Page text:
A US judge has asked prosecutors to provide specific financial benefits they allege that the former Goldman Sachs director, Mr Rajat Gupta, made by passing inside information to his friend, Mr Raj Rajaratnam, amid allegations that he also tipped him about Procter and Gamble’s 2008 sale of Folgers Coffee Co to JM Smucker.
The judge’s direction came after Mr Gupta’s lawyers claimed he made no profits and called the government’s allegations “mumbo jumbo’’.
In a pre-trial hearing in Manhattan federal court here yesterday, Judge Mr Jed Rakoff said he would “encourage” the government to be “more specific” about the financial benefits accrued to Mr Gupta, as alleged in the indictment filed against him in October last year.
Mr Rakoff said the prosecutors should “spell them (any financial profits) out with reasonable specificity” in any superseding indictment the government may bring against Mr Gupta in the coming weeks.
During the hearing that lasted for over an hour and which Mr Gupta attended, the government said it is likely to bring slightly revised and expanded charges in a superseding indictment against Mr Gupta by the end of January.
“A final decision has not been made, but more likely than not there will be a superseding indictment,” Assistant US Attorney, Mr Richard Tarlowe, told the judge.
Prosecutors also disclosed during the hearing that apart from passing confidential information about Goldman Sachs and Procter and Gamble to Mr Rajaratnam, Mr Gupta tipped the Galleon hedge fund founder about P&G’s three billion dollar sale of Folgers Coffee Co to JM Smucker in 2008.
The defence wanted to strike out from the indictment the mention of “other company” apart from Goldman Sachs and P&G about which Mr Gupta had passed on information to Mr Rajaratnam.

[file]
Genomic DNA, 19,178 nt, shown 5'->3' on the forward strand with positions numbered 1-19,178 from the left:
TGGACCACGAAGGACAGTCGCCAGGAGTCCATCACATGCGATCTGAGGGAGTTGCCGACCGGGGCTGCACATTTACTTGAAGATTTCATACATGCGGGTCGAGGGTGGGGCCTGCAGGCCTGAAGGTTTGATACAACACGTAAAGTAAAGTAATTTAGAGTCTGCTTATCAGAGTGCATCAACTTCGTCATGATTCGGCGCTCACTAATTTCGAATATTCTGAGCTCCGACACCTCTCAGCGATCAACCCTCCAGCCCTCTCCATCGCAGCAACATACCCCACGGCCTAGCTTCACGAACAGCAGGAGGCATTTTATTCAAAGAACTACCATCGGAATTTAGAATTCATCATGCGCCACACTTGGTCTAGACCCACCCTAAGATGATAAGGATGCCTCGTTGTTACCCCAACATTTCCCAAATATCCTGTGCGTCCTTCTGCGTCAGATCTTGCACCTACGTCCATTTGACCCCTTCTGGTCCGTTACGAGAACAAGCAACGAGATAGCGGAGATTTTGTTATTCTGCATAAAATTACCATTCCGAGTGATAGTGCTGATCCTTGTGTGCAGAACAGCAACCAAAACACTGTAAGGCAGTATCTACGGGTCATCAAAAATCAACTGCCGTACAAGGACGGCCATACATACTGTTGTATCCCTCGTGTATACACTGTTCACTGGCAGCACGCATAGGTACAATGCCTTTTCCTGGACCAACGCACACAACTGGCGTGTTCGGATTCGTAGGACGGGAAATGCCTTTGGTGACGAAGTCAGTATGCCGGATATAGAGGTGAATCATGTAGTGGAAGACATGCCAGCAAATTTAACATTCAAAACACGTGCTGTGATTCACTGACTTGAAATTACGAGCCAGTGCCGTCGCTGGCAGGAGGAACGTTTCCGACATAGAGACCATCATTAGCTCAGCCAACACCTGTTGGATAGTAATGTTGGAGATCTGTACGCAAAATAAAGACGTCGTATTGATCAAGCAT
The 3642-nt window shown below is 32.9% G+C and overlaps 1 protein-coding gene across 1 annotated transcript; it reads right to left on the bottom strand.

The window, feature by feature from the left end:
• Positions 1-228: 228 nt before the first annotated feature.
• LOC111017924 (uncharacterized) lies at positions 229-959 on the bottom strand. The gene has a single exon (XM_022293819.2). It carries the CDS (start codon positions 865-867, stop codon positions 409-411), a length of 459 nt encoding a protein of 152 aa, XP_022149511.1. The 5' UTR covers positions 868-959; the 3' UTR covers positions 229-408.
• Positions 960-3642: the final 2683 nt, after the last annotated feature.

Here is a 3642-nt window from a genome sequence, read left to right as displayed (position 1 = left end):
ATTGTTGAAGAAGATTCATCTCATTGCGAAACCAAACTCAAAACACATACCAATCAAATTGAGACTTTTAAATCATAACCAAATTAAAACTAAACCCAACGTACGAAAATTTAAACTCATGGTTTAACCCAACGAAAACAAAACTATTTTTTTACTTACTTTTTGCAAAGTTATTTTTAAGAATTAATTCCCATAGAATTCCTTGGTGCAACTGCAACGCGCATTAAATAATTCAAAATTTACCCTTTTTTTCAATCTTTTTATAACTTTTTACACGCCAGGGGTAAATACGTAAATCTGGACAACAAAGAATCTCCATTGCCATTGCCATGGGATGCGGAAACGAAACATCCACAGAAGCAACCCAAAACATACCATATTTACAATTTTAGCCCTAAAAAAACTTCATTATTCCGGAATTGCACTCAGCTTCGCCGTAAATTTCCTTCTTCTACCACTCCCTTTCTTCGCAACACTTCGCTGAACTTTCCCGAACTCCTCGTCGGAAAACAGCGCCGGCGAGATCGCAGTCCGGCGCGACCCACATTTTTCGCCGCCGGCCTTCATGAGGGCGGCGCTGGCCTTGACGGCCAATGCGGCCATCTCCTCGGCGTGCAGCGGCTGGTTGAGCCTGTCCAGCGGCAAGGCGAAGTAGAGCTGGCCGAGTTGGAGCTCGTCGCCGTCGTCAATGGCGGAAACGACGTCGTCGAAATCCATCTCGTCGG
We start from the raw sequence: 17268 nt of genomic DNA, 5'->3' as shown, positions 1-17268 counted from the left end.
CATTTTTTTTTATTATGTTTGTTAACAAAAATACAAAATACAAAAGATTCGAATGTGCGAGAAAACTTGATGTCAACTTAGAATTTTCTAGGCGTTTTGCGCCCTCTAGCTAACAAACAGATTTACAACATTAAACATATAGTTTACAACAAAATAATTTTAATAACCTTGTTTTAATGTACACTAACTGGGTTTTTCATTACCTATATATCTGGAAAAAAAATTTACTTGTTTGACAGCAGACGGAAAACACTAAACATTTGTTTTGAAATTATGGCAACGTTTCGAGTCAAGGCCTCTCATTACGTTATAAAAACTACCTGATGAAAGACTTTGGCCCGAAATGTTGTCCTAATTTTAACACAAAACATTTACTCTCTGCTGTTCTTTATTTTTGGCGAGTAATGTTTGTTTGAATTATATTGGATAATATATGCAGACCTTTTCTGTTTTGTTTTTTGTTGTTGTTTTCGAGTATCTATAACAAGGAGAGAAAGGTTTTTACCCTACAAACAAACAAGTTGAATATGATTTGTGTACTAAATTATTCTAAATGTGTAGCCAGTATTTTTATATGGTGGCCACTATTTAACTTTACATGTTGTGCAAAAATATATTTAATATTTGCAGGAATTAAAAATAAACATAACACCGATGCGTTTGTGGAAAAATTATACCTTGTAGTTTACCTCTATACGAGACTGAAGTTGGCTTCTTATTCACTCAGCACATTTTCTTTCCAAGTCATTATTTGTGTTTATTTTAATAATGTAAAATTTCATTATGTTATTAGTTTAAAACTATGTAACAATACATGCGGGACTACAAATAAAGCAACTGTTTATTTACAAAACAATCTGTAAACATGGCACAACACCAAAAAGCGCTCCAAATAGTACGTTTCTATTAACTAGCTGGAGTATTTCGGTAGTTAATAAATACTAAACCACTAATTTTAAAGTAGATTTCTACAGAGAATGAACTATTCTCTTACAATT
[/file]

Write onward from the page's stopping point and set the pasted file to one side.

The prosecutor said there was one other company.
“Gupta disclosed the information about a P&G sale of Folgers Coffee Co to J M Smucker before it was made public,” said Mr Tarlowe.
In the indictment filed last year, the government had said Mr Gupta “provided inside information to Rajaratnam because of his friendship and business relationships with Rajaratnam.
“Gupta benefited and hoped to benefit from his friendship and business relationships with Rajaratnam in various ways, some of which were financial.’’
Calling the government’s allegation in the indictment as “mumbo jumbo”, Mr Gupta’s lawyer, Mr Gary Naftalis, said his client had not made any profits through his dealings with Mr Rajaratnam, who is currently serving 11 years in prison for running one of the biggest insider trading scams in the country.
“We would like to know what allegations there is other than the vague mumbo jumbo here (in the indictment). What’s their theory” Mr Naftalis said.
“What were the financial benefits?... It’s a simple question. Our client didn’t trade, there was no profit-sharing agreement, there was no kick-back,” he said.
Mr Gupta, dressed in a dark blue suit, remained sombre throughout the hearing, exchanging only a few words with his legal team.
He politely declined to make any comments to reporters after the hearing. Naftalis too did not make any comments.
Prosecutors have alleged that Mr Rajaratnam made millions of dollars in profits and avoided massive losses through the inside information Mr Gupta passed on to him which the Indian-American learnt in his capacity as board member of Goldman Sachs and Procter and Gamble.
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